I did not think very much of the poorly-reviewed Where the Crawdads Sing, which I attended as a favor to a few of my kids, two of whom read the novel.  Rating:  1.5 of 5.0 (more…)

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by James Clark 2022

Filmmaker, Jim Jarmusch, has, in a long career, reveled in disclosing what most folks ignore. Whereas the world seems, to most, about science and/or religion, Jarmusch’s muse is the arts. Arts in spades.
Arts in spades, could also be called philosophy. Jarmusch never uses the term, but he practices that skill, deeply. In all of the works, it was philosophical daring that made the difference. Daring to maintain that nearly all who have ever been alive have been seriously, horrifically blind. Moreover, his artistry could open a door of charm, wit, in the midst of trouble. Such sophistication would be hanging from a gossamer thread. One could say that the term, “indie,” –small revenue–had come to a crisis. In fact, our film today, would be his last feature, a film unlike any other of his endeavors. Film practice at this point has become a strictly quantitative business, with no serious focus upon matters that have to be managed. If not with that slush, or slack of looking for happily involved, one must invent another orientation.
For now, we have Jarmusch having turned his wit to extreme deadliness. Our film, The Dead Don’t Die, presents a cannon over everyone’s bow. Make no mistake, he is seen to be angry. He is addressing a planet of slackers, unable to die with dignity. (more…)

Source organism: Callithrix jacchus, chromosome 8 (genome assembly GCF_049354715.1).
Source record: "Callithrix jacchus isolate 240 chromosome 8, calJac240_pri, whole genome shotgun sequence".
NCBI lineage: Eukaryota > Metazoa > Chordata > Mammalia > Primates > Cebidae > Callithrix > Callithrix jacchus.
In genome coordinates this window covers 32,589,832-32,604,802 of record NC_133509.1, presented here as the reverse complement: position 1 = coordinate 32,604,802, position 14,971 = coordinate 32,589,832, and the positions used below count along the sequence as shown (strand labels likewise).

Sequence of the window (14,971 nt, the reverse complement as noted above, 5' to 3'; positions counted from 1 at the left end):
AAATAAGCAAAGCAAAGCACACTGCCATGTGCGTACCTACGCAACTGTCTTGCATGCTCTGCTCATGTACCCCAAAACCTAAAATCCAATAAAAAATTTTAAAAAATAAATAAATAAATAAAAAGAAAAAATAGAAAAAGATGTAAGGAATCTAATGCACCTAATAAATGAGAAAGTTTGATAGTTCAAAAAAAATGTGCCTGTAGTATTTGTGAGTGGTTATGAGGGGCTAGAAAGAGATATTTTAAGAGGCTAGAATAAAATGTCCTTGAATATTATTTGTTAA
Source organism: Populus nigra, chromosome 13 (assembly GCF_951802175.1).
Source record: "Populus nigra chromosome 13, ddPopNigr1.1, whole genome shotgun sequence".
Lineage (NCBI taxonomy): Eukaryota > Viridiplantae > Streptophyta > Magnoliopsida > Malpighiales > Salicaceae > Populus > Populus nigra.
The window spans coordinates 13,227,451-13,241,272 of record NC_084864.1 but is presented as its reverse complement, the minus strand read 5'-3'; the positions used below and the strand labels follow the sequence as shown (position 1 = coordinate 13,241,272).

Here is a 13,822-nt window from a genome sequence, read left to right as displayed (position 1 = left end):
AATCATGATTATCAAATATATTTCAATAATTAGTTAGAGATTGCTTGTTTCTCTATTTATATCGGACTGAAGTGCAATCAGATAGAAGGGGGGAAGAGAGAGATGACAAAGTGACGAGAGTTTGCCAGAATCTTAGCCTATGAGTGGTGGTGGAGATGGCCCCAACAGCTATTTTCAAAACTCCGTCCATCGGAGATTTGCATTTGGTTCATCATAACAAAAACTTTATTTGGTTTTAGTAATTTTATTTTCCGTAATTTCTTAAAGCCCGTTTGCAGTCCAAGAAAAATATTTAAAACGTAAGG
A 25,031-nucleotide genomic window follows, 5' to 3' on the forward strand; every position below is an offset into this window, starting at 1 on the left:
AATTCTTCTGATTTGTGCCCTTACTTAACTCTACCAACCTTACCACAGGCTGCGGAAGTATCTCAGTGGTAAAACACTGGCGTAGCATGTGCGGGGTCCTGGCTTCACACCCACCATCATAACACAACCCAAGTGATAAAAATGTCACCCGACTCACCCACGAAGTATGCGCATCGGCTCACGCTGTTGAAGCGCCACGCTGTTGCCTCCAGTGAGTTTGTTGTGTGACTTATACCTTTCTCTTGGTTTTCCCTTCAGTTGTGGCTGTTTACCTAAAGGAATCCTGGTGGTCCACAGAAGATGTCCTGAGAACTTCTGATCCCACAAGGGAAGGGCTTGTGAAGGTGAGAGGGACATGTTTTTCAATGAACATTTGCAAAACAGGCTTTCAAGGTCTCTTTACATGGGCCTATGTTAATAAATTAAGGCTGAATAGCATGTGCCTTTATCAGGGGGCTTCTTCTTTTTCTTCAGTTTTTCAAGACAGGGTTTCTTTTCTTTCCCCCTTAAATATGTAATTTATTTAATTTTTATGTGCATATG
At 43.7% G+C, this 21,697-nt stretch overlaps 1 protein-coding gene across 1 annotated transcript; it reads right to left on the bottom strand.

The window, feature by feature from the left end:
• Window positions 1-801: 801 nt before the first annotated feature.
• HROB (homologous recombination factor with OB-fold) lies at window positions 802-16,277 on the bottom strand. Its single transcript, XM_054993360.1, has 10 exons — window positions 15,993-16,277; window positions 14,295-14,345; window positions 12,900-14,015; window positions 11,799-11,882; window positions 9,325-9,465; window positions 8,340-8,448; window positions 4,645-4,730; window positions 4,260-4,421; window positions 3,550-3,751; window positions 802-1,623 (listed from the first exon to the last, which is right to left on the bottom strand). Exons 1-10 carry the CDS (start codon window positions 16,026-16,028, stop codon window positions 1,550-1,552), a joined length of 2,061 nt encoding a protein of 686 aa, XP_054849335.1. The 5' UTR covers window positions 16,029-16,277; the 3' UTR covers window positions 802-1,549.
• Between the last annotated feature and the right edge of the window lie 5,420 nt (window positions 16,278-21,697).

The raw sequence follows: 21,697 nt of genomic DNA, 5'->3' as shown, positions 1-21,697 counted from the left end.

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by Sam Juliano

The “Rest of Europe” polling is underway and will continue into early August.  Each voter gets fifteen choices, and there are six countries being considered:  Greece, Ireland, Austria, Switzerland, Belgium and the Netherlands.  Thank you Marilyn Ferdinand for mentioning Austrian director Jessica Hausner, since it alerted me to my tragic omission of LOURDES, which was my #1 film of its release year.  I was thinking it would count for a country already covered.  But I must revise my vote to include it now, and am still trying to work in two other films, one suggested by Tony d’Ambra – Michael Cacoyannis’s STELLA.

I have been focusing my attention this past week on Irish Jesus in Fairview, and am quite happy to report that as of TODAY – July 11th – I have eclipsed 85,000 words.  (Paradise ran 92,000). Obviously this means I am winding down to the finish line, though I still have a few crucial chapters to write including the very last, and numerous transitional passages and date revisions.  But I have made more progress over the past 12 days than I have for any time writing what will end up being a sequel longer than the first book.  I’d like to think the literary development of the characters and themes eclipses anything I did in the first book, but that is not for me to conclude.  As always, my friend and muse, Valerie Clark has been front and center with inquiries, support and the much needed push.

Sadly, many thespian passings over the week including the iconic Godfather star James Caan at 82 and F Troop stalwart Larry Storch at the amazing age of 99.  May they all R.I.P. (more…)

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“Rest of Europe” polling is hereby launched!
Six countries not previously considered will constitute the “Rest of Europe” poll in a month-long project that will run until August 5th. The six are: Ireland, Greece, Belgium, the Netherlands, Switzerland and Austria.
Each voter gets fifteen (15) choices, to be entered chronologically, alphabetically, in ranked order or in arbitrary equal designation. As always the poll’s chief arbitrator and tabulator will be Bill Kamberger. My own ballot once again will be listed alphabetically:
Alpine Fire (Switzerland) 1985; Fredi M. Murer
The Assault (Netherlands) 1986; Fons Rademakers
The Butcher Boy (Ireland) 1997; Neil Jordan
Character (Netherlands/Belgium) 1997; Mike van Diem
Iphigenia (Greece) 1977; Michael Cacoyannis
The Dead (Ireland) 1987: John Huston
The Last Chance (Switzerland) 1945; Leopold Lindtberg
My Left Foot (Ireland) 1989; Jim Sheridan
Once (Ireland) 2007; John Carney
La Promesse (Belgium) 1996; Jean-Pierre and Luc Dardenne
Rosetta (Belgium) 1999; Jean-Pierre and Luc Dardenne